Help! What kind of car should I buy?

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Car manufacturers, take a good look at me - I am your typical car buyer.

Actually, no, I am your dream car buyer. Trust me, you want me to buy your car. I am a trendy woman, aged 28 to 40, with a decent job, who likes to buy things. And I also like to talk to other people about the things I buy. I am currently in the market for a car that looks sleek, drives well and, as an added bonus, isn’t that bad for the environment. I have a place to park my car, ready and waiting for its new tenant.

Now what? It’s should be pretty simple, right? I think my list of criteria basically matches everyone else’s list, too. Ideally, I want to drive a car that looks good, feels smooth on the road, makes me feel safe and does as little damage to the environment as possible. Too good to be true? It really shouldn’t be.

The Geneva Motor Show this week only serves as a reminder of the overwhelming list of options out there that claim to be able to fulfill all of my car needs (or at least someday soon!). There’s electric, hybrid, fuel cell, petrol, natural gas, diesel, oh, and your plain-old, gasoline-powered car, just to name a few.

But the barrage of information available out there is self-serving and, frankly, noisy. For every positive story about green cars, there is an equally negative one. How far can these cars go? Can the infrastructure sustain my driving lifestyle? Will the car look awkward and unappealing? Are these cars safe? And why is it so expensive to do right by the environment? There are still too many important, unanswered questions.

To be honest with you, after reading the many negative articles and blogs about electric cars, I am tempted to stay away from all of it, at least for now. After all, where will I charge it? If I take the car on a long ski trip, or biking trip, will I have to worry about how far I can go until I am stranded on the side of the highway? And most importantly, will I look cool? With the slew of new, more fuel-efficient cars available on the market, the argument for greener cars seems to be less effective. Not to mention the cost of maintaining green cars, which many pro-green car articles conveniently leave out.

But then there is the other argument, that the high up-front cost of a green car will pay off in the long run, when you no longer have to worry about the price of standard fuel. Not to mention proposed tax rebates for drivers of these environmentally-friendly vehicles. And of course, if I lived in Estonia, I wouldn’t have to worry about a lack of charging stations (thanks in part to ABB).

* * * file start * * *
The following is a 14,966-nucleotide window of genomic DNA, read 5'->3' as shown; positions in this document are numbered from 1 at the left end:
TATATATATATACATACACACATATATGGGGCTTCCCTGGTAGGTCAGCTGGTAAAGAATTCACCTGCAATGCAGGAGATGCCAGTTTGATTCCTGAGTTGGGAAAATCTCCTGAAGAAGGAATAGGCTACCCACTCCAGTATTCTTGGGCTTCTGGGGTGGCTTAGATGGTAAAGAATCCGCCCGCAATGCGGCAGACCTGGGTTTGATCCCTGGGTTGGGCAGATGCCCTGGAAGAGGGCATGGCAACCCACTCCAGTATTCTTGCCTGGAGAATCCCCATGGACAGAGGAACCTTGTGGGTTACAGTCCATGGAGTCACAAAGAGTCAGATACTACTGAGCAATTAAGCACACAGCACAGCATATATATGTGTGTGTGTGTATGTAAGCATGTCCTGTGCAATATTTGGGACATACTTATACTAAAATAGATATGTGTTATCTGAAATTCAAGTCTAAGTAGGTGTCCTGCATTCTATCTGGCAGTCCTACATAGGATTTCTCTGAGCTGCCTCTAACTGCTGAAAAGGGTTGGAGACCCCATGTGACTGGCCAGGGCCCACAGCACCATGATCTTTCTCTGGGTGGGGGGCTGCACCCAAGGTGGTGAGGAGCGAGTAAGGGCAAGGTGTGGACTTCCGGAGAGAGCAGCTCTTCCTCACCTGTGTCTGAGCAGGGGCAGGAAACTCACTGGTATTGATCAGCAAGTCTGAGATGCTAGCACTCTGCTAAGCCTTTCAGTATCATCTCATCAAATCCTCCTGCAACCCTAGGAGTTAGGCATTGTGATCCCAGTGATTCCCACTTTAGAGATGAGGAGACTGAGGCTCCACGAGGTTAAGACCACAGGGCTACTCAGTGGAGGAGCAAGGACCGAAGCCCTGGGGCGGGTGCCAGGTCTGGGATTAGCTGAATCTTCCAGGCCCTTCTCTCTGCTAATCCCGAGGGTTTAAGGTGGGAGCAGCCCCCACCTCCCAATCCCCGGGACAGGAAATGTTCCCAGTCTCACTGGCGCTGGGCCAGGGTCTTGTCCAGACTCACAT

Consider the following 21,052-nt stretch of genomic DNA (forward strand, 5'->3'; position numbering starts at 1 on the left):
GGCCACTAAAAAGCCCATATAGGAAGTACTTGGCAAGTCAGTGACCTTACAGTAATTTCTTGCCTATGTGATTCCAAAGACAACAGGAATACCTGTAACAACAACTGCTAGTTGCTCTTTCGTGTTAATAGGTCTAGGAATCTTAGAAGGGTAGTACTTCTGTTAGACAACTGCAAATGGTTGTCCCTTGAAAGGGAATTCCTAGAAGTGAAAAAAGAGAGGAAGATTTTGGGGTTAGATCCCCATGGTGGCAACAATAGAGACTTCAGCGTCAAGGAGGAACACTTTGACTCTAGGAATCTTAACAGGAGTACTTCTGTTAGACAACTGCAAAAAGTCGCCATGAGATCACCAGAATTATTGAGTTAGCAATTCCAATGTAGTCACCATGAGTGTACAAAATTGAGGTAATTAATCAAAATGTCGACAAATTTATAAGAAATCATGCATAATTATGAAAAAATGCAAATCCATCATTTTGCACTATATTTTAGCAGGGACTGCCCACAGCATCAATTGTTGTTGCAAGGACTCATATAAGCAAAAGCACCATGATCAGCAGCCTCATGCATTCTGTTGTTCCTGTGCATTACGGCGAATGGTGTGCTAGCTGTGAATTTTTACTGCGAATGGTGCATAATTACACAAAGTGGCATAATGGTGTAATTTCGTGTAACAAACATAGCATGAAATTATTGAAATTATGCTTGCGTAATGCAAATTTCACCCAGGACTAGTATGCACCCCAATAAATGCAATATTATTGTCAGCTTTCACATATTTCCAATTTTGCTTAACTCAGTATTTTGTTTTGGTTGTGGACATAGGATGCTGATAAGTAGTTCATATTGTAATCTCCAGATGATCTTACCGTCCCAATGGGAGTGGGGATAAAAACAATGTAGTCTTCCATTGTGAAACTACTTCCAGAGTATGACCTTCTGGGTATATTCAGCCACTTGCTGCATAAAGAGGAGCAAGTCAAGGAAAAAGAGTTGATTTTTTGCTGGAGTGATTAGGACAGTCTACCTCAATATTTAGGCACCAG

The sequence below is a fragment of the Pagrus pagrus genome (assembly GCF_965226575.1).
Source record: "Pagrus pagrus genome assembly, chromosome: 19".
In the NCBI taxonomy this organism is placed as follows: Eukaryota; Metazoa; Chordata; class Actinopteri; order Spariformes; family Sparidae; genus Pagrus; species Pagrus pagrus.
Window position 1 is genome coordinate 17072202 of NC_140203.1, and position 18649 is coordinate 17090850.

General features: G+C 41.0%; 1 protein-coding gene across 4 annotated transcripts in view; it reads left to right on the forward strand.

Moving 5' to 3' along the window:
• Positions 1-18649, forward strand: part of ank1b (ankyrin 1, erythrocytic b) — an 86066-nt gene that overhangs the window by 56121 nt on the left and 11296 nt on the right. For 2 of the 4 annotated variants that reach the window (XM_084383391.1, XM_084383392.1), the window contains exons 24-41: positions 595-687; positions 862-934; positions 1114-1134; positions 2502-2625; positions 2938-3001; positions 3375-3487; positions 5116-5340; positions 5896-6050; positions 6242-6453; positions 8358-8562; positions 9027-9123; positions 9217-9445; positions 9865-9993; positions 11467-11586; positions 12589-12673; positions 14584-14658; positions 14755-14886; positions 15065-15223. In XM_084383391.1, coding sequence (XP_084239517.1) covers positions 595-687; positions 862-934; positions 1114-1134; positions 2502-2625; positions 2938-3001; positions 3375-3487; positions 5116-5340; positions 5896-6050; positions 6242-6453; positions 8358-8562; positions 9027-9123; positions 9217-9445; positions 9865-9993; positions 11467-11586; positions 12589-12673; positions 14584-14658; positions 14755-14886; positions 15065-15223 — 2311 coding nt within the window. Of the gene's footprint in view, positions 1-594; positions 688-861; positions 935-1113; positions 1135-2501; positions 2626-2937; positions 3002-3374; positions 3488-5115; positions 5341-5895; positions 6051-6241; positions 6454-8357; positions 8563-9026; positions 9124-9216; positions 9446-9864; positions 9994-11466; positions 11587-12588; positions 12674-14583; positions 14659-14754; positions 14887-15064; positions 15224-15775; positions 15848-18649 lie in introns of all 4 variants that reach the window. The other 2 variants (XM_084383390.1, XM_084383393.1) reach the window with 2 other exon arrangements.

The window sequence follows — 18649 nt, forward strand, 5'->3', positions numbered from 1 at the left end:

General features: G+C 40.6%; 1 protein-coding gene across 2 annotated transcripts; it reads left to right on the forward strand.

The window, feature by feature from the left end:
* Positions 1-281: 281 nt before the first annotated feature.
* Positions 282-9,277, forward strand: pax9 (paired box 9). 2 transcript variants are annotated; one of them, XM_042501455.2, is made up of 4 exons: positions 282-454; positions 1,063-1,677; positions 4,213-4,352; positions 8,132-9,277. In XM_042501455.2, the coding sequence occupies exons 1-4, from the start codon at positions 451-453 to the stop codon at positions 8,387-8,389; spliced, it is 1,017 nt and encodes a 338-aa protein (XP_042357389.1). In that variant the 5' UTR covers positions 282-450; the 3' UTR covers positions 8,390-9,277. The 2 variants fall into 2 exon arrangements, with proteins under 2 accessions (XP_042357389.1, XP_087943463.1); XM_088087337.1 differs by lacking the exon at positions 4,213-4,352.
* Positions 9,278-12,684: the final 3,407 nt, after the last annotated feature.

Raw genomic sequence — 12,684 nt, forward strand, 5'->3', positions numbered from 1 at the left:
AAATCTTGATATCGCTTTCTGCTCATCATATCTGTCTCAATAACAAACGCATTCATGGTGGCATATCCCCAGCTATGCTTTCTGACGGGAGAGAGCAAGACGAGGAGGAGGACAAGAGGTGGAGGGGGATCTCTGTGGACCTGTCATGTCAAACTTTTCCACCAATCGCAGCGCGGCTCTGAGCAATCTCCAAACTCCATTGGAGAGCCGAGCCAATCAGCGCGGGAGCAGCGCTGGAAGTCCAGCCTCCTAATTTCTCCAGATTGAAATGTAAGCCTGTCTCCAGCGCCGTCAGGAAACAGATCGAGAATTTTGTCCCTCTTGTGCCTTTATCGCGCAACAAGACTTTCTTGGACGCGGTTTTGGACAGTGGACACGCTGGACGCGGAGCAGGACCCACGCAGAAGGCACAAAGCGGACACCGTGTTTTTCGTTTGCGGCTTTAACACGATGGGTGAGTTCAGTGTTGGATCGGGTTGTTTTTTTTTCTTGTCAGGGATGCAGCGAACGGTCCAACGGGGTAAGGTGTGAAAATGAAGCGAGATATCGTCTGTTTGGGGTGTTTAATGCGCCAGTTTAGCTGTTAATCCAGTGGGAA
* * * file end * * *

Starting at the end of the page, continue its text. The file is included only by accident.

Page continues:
I am not trying to pick a side here. I really want to do right by the air we breathe. But green-car manufacturers need to know that I am confused, and my questions remain unanswered.  I remain unconvinced, and will be until an auto maker comes out with a green car that wows me, satisfies the basic needs of your average consumer (read: me!) and doesn’t cost an arm and a leg.

So you know what? I think I’ll let the dust settle for now, and wait until you’ve all sorted it out. Until then, I think I’ll stick to tried and true, thank you very much.

Related posts:

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Why transit planners need to lead the electric car charge


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About the author

Ilona Braverman

I am the Newsroom Manager with the corporate communications team. Prior to moving to Zurich, I spent over a decade writing, producing, marketing and production coordinating for Fox News in New York City. When I am not working, or enjoying all of the beautiful cities around me, I am busy dancing, cooking or probably making everyone around me howl with laughter.
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